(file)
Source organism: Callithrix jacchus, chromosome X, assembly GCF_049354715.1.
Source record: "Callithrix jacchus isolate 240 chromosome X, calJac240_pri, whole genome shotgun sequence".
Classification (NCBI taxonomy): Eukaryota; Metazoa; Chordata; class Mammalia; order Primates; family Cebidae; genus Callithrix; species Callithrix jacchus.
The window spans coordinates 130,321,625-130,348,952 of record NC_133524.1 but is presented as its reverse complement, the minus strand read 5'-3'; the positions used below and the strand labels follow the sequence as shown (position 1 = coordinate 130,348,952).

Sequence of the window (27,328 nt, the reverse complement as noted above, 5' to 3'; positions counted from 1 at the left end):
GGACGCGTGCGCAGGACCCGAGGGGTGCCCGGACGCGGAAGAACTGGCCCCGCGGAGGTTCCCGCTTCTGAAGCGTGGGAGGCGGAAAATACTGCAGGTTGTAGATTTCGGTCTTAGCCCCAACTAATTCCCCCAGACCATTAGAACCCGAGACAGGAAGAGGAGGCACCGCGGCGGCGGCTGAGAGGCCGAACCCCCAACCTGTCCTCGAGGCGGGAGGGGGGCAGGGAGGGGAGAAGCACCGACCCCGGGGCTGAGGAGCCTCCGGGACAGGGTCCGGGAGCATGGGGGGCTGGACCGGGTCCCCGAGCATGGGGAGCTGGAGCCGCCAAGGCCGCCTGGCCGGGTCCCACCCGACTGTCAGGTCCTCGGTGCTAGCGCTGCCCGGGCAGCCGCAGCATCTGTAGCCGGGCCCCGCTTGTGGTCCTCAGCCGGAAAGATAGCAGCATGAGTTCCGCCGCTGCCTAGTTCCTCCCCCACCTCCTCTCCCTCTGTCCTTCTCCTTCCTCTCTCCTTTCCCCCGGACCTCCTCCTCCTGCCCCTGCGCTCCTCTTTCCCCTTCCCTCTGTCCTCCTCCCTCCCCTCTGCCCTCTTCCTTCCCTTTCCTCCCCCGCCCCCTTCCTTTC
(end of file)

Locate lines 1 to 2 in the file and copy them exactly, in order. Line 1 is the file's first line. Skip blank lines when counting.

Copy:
Source organism: Callithrix jacchus, chromosome X, assembly GCF_049354715.1.
Source record: "Callithrix jacchus isolate 240 chromosome X, calJac240_pri, whole genome shotgun sequence".